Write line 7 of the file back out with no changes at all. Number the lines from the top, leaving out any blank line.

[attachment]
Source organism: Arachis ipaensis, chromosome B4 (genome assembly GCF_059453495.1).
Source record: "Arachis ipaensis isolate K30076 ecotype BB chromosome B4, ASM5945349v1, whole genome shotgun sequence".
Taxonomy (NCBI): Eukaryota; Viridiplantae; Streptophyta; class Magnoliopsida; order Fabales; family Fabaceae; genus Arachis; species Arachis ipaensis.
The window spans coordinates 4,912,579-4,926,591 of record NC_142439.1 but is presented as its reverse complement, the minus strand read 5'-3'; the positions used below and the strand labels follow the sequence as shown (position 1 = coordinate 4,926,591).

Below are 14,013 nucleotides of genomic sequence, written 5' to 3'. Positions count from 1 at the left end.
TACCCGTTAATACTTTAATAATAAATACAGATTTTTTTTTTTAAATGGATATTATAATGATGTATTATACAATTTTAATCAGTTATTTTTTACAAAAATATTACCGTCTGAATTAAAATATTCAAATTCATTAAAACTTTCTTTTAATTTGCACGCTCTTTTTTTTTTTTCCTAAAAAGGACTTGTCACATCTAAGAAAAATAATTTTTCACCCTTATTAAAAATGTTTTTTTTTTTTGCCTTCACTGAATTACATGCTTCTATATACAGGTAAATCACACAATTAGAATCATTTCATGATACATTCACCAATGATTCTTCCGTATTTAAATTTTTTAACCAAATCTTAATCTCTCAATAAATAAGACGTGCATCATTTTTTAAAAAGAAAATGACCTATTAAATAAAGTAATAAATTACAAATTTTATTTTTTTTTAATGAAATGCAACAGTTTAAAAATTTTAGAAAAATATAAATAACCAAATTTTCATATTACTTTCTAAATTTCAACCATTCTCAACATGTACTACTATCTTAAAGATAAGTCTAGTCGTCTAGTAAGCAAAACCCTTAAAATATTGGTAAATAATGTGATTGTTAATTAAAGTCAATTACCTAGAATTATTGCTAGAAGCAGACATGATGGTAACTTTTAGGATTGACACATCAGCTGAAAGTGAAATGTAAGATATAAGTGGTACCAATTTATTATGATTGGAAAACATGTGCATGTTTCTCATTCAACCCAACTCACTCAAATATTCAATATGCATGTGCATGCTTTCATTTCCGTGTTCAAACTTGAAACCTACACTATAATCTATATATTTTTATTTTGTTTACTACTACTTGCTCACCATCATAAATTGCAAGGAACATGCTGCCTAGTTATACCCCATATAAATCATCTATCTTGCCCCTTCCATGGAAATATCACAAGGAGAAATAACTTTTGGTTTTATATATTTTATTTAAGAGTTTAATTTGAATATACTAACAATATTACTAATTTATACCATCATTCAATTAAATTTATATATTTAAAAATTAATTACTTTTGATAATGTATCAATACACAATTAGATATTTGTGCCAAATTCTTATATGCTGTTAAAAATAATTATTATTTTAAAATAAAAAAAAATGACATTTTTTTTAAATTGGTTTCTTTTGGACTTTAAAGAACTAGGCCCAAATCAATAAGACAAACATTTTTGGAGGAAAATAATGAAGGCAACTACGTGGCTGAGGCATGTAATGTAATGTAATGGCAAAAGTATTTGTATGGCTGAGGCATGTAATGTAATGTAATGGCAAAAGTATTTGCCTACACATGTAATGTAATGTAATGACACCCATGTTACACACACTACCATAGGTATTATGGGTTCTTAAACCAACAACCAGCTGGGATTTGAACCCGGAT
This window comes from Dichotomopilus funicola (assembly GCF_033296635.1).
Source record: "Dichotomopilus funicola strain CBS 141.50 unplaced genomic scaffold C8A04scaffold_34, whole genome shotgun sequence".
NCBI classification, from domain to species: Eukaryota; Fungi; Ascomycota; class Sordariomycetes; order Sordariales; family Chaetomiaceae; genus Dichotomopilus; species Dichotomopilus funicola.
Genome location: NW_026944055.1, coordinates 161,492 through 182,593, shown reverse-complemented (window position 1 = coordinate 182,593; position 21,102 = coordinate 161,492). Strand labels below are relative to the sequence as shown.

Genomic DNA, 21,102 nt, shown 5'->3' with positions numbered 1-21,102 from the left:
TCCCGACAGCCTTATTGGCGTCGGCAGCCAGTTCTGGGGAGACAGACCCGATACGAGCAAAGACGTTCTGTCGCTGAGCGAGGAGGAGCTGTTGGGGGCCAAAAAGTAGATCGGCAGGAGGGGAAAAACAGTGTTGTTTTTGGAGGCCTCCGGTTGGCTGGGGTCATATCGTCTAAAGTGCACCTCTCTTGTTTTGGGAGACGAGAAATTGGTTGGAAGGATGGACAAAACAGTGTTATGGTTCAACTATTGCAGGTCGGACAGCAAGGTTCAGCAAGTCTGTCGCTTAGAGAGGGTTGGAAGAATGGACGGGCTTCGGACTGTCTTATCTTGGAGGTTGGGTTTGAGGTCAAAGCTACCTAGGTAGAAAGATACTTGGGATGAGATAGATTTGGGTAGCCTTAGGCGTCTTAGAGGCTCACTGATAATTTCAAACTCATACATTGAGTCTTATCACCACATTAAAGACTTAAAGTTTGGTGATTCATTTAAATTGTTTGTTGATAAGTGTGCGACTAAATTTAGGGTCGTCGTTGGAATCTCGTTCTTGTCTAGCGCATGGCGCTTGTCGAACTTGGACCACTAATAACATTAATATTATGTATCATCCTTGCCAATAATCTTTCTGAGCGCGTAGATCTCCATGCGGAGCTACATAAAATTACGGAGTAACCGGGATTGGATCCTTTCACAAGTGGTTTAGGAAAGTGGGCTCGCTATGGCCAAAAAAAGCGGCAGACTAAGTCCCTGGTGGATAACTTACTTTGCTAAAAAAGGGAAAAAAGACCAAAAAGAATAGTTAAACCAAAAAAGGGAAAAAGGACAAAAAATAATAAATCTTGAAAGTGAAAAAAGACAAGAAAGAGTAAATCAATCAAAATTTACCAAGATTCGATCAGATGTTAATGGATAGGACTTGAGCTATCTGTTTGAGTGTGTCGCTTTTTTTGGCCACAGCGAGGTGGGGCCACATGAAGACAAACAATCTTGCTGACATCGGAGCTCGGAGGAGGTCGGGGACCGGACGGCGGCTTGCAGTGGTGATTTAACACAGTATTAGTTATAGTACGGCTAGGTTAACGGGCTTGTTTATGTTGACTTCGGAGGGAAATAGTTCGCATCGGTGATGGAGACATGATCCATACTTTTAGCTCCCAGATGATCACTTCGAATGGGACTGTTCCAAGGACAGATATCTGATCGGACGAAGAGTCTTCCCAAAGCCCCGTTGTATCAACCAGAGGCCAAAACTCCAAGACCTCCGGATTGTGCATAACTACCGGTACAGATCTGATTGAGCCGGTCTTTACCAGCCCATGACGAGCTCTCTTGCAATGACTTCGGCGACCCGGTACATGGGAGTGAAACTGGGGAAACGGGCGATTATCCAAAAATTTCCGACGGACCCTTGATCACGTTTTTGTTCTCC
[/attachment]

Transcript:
This window comes from Dichotomopilus funicola (assembly GCF_033296635.1).